Friday, August 04, 2017

Perhaps we can say adieu to colds and the flu

Get the blueberries!
A new study shows that a particular gut microbe can prevent severe flu infections in mice, likely by breaking down naturally occurring compounds — called flavonoids — commonly found in foods such as black tea, red wine and blueberries.

So this is good news for your mice. Mice seem to get all the breaks.

The thinking, of course, is that his is also good for humans like yourself. Science Magazine suggests: Eat more plants for influenza resilience. 

The magazine also says, rather ominously for those who like pills: "Antibiotic treatment worsens influenza in mice, possibly because the concomitant loss of the microbiota interrupts the production of bioactive metabolites."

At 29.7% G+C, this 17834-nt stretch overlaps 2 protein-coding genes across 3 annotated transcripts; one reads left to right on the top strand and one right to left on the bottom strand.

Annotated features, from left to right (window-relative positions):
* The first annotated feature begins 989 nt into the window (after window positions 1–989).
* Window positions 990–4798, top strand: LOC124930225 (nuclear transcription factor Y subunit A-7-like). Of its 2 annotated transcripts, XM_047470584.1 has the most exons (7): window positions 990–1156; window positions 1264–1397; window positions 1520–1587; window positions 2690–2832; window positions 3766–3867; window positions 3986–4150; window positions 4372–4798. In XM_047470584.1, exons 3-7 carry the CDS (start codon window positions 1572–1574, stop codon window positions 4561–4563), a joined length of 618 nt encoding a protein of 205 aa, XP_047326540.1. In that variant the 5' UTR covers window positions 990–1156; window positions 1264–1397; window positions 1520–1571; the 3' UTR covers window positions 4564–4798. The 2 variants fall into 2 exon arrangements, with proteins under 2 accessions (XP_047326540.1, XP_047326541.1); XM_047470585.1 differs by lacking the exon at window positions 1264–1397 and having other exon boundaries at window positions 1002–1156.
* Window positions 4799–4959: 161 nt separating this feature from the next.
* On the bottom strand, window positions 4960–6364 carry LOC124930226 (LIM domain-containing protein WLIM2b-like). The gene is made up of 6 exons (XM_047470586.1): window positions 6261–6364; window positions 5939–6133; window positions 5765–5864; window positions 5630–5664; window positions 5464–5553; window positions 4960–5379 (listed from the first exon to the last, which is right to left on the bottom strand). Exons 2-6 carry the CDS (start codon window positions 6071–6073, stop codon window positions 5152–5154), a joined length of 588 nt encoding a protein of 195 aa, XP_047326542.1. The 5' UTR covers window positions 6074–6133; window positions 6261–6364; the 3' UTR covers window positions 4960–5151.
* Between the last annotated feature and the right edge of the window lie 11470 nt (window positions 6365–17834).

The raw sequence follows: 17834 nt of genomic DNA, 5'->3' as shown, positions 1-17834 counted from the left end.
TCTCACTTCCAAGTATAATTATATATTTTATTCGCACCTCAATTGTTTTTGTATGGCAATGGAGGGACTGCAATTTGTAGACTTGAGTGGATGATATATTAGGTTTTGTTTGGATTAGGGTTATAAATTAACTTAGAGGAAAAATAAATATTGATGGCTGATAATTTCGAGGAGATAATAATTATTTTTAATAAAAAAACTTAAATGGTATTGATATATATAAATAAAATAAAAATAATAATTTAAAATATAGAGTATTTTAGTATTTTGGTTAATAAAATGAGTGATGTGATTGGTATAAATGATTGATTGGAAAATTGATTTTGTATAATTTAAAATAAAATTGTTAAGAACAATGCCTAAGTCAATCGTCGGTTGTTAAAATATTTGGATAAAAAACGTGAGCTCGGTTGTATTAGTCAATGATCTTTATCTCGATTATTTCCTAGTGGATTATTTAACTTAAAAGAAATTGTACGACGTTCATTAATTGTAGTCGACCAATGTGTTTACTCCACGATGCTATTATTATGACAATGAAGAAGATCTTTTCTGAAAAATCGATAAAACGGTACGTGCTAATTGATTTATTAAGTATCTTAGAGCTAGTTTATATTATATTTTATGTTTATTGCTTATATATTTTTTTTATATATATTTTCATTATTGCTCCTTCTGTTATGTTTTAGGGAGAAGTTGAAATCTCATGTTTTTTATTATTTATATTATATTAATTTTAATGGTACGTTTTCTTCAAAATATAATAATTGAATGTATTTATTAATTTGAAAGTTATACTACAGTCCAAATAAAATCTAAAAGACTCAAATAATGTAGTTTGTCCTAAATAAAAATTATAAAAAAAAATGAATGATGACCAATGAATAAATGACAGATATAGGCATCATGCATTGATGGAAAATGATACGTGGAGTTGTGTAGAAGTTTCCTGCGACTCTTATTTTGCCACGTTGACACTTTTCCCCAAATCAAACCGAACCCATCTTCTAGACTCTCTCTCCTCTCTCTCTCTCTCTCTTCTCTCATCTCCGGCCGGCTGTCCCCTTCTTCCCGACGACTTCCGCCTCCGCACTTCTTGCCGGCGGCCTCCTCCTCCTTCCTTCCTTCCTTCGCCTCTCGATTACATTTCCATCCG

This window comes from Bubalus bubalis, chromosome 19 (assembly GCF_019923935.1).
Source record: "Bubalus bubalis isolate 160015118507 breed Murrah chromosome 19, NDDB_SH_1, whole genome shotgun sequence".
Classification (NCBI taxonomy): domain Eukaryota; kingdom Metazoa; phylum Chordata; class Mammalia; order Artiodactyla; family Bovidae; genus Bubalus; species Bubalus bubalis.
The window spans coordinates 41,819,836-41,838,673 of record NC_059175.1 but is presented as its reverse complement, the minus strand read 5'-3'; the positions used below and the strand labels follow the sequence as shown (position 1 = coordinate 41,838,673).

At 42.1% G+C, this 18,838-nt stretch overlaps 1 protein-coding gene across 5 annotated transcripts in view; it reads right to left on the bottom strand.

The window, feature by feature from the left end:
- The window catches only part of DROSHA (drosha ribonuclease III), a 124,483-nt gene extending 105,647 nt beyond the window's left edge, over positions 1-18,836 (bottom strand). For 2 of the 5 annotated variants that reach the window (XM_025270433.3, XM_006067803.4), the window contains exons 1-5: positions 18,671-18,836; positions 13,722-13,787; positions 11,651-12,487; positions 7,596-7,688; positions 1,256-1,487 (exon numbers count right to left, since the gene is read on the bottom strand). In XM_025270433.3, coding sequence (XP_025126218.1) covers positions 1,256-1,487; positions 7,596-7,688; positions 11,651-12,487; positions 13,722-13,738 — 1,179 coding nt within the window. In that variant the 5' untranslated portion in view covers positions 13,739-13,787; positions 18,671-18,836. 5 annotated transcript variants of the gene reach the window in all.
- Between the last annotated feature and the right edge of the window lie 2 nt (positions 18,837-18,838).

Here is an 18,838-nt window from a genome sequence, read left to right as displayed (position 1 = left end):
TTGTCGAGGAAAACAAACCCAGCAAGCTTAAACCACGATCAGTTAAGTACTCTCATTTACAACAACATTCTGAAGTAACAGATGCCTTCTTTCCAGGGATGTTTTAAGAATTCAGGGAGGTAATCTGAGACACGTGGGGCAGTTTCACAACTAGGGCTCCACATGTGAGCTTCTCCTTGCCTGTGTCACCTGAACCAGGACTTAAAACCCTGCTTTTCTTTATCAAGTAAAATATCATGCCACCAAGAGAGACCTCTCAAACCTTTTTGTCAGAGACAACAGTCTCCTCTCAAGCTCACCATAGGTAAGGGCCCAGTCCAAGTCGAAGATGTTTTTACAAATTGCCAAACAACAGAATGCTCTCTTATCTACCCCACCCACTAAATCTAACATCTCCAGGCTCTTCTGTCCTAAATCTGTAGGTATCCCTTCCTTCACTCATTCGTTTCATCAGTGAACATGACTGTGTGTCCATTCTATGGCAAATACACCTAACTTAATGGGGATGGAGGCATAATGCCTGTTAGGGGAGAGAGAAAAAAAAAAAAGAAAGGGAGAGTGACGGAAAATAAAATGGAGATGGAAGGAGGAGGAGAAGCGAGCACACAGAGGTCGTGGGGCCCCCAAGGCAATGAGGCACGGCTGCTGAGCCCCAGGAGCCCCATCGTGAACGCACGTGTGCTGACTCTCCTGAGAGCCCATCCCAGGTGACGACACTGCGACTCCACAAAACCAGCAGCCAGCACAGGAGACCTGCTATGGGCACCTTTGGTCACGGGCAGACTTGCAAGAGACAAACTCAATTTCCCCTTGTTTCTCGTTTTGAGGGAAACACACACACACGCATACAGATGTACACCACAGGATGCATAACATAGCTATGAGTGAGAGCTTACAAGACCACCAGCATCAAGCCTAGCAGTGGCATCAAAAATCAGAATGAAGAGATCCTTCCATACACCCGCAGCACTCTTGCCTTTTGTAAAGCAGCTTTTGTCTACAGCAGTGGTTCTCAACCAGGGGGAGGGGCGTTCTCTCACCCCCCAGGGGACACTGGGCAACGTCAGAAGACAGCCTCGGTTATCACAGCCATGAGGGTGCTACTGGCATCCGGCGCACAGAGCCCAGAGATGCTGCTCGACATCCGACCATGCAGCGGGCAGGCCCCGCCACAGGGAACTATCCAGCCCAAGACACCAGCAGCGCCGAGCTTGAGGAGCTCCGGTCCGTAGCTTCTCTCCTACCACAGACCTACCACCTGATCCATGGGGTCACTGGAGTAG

Show this to your doctor, and don't cough on people in the waiting room.

Now the bacterium doing this good stuff is Clostridium orbiscindens, which degrades flavonoids – compounds that influence color and flavor and produces a metabolite that, in turn, boosts the production of interferon, a key signalling mechanism for the immune system.

I don't know where you get clostridium orbiscindens if you don't have any. Maybe in the backyard.

Now to another story I can't really explain to you, although I'm going to fake it. 
A molecule found in our immune systems is being touted as a cure for the common cold. Antimicrobial peptides — which occur naturally in humans and animals — kill the rhinovirus, the main cause of colds, researchers have found.
Researcher Dr. Peter Barlow said: “It represents a major step towards finding a treatment.”

Nothing to sneeze at.

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